Change Your Mind, Change Your Marriage

by Mitch Temple

Thoughts and attitudes are like the engine of a train and our emotions and behavior are like the caboose.

Thoughts help form and determine your attitudes toward marriage. They determine how you feel about your mate as well as how you feel about being married in general. Thoughts can inspire hope – or take it away. Changing the way you think is like a locomotive that switches tracks and heads in a new direction, taking the rest of the train – behavior, actions, and habits – right along with it.

Paul obviously didn't have a train in mind when he offered his heart-felt instructions to the Christians in Rome – but it's still a useful metaphor. Pleading with the Romans to change their thoughts and actions, he said, "I urge you, brothers, in view of God's mercy, to offer your bodies as living sacrifices, holy and pleasing to God. . . . Do not conform any longer to the pattern of this world, but be transformed by the renewing of your mind. . . . Do not think of yourself more highly than you ought, but rather think of yourself with sober judgment" (Romans 12:1–3).

The apostle is speaking about a major mind shift here. The word transform comes from the same basic root for the English word metamorphosis. As larvae go through a radical change to become butterflies, so must we sometimes radically change our minds in order to have a healthy faith and marriage.

When we do make this change, we will not think of ourselves higher than we should (v. 3), and our judgments (perceptions, beliefs, conclu­sions, attitudes) will be sober, clear, and accurate. Transforming our thinking can lead us to the right behaviors (vv. 9–21). The right behavior will then lead to the outcomes we want such as peace, intimacy, and oneness. The more we understand this principle, the more positive impact it will have on our relationships.

One of my good friends, Dr. Gary Rosberg, is one of the most spiritual men I know. When I grow up I want to be just like him. Whenever we're together, talk on the phone, correspond by e-mail, or chat after I finish a radio interview on his show, the last thing he always says to me is, "Hey Mitch, guard your heart, brother." This is another way of saying, "Be very careful to protect your mind from the wrong stuff. Put the right things in your mind. Protect it. Shield it from the bad influences." Just recently, after the birth of my first grandchild, Gary's message to me was: "Mitch, guard your heart, brother. The stakes just got higher."

I know Gary means for me to guard my heart in every area of life, including my relationship with Rhonda. Like a computer, if I put the right things into my mind, the right things will likely come out. Gary understands this. He knows that if my thinking is on track, then the rest of my life will be too.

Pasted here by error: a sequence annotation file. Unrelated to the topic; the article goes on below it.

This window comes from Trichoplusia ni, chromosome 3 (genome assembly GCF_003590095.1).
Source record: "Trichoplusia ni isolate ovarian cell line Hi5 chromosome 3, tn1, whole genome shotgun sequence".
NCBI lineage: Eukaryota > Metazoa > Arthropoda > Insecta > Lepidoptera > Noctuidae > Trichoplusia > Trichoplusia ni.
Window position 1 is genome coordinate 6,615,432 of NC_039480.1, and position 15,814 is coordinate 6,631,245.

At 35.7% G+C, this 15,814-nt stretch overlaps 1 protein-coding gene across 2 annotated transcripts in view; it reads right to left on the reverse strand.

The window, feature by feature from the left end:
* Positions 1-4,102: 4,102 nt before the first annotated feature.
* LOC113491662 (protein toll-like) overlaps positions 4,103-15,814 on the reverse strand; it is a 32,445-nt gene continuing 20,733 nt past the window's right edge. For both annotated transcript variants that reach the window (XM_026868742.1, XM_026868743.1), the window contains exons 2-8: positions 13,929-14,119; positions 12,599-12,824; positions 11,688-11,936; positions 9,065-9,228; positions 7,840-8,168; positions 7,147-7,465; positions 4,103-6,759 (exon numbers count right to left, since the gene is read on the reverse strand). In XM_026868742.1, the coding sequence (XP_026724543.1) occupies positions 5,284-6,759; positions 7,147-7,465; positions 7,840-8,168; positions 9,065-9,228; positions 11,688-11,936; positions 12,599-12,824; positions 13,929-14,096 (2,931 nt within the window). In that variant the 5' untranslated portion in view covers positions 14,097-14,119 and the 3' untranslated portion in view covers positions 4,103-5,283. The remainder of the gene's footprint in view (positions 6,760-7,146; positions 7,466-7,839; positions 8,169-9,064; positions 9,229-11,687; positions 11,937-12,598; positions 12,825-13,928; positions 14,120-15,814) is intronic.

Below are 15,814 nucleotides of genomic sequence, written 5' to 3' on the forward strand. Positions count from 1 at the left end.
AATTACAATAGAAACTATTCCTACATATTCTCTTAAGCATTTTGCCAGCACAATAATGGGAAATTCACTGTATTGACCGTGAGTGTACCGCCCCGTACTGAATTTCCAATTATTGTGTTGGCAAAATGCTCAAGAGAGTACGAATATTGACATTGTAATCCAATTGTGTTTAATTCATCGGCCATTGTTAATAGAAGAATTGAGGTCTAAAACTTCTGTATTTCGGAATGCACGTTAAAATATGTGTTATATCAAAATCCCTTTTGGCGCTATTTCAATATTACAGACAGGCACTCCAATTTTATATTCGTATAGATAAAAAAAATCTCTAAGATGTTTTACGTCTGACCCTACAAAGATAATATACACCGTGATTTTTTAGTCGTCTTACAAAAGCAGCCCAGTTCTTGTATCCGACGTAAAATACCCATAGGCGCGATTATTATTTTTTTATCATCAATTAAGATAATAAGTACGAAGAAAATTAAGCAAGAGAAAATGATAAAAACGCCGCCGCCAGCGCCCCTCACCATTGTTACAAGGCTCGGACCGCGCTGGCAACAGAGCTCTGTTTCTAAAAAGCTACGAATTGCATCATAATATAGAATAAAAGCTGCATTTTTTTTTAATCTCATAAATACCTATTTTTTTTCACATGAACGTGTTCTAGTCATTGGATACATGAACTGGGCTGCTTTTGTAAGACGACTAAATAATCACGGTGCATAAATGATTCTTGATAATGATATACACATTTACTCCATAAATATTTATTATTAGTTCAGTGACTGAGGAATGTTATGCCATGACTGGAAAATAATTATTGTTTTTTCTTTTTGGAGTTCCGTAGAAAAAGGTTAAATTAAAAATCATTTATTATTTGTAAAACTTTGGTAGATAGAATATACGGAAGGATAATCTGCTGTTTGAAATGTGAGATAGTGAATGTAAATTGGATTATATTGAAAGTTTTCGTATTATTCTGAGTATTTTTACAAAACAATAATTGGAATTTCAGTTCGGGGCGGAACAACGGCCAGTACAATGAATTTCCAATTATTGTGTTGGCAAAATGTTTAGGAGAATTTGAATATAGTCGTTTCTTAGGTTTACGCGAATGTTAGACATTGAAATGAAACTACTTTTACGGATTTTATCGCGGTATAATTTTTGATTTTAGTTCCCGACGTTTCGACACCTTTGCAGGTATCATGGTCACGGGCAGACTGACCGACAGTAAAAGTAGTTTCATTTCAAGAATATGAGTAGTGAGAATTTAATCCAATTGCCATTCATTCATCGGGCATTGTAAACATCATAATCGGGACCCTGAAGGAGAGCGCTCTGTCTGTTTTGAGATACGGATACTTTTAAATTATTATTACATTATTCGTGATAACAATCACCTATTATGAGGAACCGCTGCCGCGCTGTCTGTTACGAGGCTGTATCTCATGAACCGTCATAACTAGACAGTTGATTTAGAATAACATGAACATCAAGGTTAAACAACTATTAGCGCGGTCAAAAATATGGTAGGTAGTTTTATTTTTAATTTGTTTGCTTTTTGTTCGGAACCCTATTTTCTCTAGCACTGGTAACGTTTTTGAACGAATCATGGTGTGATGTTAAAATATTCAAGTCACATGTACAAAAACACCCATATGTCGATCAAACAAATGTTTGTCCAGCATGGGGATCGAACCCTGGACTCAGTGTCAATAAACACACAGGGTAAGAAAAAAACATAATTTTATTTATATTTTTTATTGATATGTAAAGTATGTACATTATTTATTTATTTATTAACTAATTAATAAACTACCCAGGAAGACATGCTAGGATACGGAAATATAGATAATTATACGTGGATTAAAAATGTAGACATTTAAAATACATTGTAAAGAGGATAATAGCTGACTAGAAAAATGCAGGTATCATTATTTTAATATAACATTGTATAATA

Our Creator commands spouses – particularly husbands – to guard their hearts and thinking so that they do not forsake the wife of their youth (Malachi 2:14–16). God is serious about how we think and behave in our marriage. We should be too.

Sure, our actions may be due to "unthinking" habits we've fallen into. You may leave the bathroom messy every day without even thinking about it. Just part of the routine, right?

But if you really reflect on that habit, you may discover that there was a particular thought, belief, value, or idea that led you to the action – or at minimum maintained it. Maybe you thought at some time previously, I did this before I was married, so I should be able to keep on doing it. Or, What's the big deal? I'll clean up later, but now I'm in a hurry.

Sometimes, though, our distorted thinking can lead to consequences much more severe than squabbles about bathrooms.

From The Marriage Turnaround: How Thinking Differently About Your Relationship Can Change Everything

Friday, February 17, 2012

"I've Never Once Stopped Loving You"

Sometimes our lives are affected by unexpected and unlikely encounters. For Rich Frischkorn, one of these encounters occurred when he was a young man.

Rich patrolled a neighborhood where a couple in their late 90s lived. He regularly parked his cruiser under a massive ficus tree growing at the corner of the elderly couple’s property. With its huge spread of branches, the tree provided welcome shade as he sat in his patrol car and completed his daily reports. If the elderly couple were out in their yard, they’d walk over to him and talk.

As time passed, he noticed there was something very different about the aging husband and wife—the way they looked at one another and smiled … the way they worked in their yard together … the way their hands interlocked on their evening strolls.

One day the young deputy sheriff observed the elderly man mowing a neighbor’s yard. Almost 100 years of age, he later told Rich that he was helping because the woman was “too old” to mow her own grass.

Rich watched the couple pick up mail for neighbors who were out of town. He saw them drive friends to a store or doctor’s office. He anticipated their offers of cold lemonade or tea on hot afternoons.